This might seem like a strange question – should you, the filmmaker, always strive for excellence? Certainly, with so much competition out there, today more than ever you need to do something very special to get noticed. Having said that, I think that perfectionism and striving for excellence actually hinders the careers of most filmmakers. Let me explain.
Recently I read a very interesting article by Robert Hardy at nofilmschool. In it, Robert says that filmmakers spend too much of their time and energy worrying about what is the best camera gear out there and what they should use and/or invest in. Filmmakers are too often worried that the equipment they use will hold back their talent, even though there are so many examples of amazing work done using the simplest of film gear.
Along the same line, I think that filmmakers worry too much whether their work will be good enough. It is of course normal to want to produce work of only the highest calibre. However, this approach also very naturally ends up paralysing the filmmaker. By setting the bar very high, we end up working and completing few projects. This might not be too dire for an established filmmaker – who is also financially secure – but it is a grave mistake for someone who still hasn’t mastered the craft.
To develop our skills we need to be prolific workers – in terms of quantity of projects; not always in terms of producing the highest results.
An excellent example of this is the renowned painter Pierre-Auguste Renoir. He saw himself as a craftsman, worker, rather than an artist (he started off painting porcelain pieces in a factory). He attributed his success to his constant mastering of his craft – by daily work. That is, he didn’t wait for that divine inspiration. He painted daily. You might want to check out the 2012 French film “Renoir” to learn more about this interesting man (and his son, the film director Jean Renoir).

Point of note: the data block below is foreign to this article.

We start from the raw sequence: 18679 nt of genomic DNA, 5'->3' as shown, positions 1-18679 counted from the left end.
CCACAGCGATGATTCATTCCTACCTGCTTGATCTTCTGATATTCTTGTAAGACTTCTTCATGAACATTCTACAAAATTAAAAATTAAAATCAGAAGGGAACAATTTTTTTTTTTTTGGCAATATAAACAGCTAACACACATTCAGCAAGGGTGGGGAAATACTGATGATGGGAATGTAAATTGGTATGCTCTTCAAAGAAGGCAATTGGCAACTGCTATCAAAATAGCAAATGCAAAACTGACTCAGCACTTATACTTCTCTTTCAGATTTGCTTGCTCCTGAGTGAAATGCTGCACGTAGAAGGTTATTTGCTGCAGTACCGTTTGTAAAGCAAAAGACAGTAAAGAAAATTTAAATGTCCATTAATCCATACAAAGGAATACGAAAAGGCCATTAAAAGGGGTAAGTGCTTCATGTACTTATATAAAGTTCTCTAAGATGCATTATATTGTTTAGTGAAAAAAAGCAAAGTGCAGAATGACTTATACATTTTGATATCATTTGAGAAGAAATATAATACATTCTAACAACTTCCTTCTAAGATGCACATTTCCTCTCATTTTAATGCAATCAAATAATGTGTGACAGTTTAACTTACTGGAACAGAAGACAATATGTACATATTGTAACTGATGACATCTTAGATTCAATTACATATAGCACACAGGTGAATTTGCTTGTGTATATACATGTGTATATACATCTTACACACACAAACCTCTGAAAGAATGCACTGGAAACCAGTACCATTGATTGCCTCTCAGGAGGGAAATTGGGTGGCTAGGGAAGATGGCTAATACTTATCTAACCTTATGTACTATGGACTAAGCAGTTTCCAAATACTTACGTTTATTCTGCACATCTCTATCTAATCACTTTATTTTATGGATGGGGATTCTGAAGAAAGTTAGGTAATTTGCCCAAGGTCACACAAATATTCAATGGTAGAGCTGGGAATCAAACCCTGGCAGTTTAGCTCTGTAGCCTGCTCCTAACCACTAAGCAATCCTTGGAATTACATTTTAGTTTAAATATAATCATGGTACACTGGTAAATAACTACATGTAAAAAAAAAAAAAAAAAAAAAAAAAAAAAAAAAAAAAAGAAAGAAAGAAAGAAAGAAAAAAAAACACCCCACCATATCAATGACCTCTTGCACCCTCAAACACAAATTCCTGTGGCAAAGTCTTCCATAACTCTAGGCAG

Of course, if your work turns out not so good or poor, it will hurt – emotionally and it will hurt your career. So, I don’t advise just jumping into anything, especially since film productions are so time consuming. But beware of the bigger evil – inactivity. You will learn something from any project, especially from those where you fail. There is little to be gained from waiting for that great inspiration.
As I mentioned earlier, it makes more sense for accomplished filmmakers to be selective. One of James Cameron‘s mottos is “good is not good enough”. He always aims high with his projects and then pushes himself and his cast and crew to reach it. His level of success is certainly awe-inspiring. His approach, though, contrasts with the one taken by Woody Allen.
Allen, of course, also tries to make his films as good as he can, but as you can hear in the excellent “Woody Allen: A Documentary”, he has the mindset of a baseball player. Succeeding three out of ten at a baseball plate is a mark of a top player. In the same way, Allen doesn’t expect all his films to be acclaimed. So, he makes a lot of them – he shoots a feature film in most years – trusting that he will get a few hits. It is a strategy that obviously works very well for him (it does help, though, that he makes low budget films, as compared to James Cameron).
So, even for master filmmakers, there is merit in filming a lot and often, even if you know that some of the projects you undertake will not be masterpieces.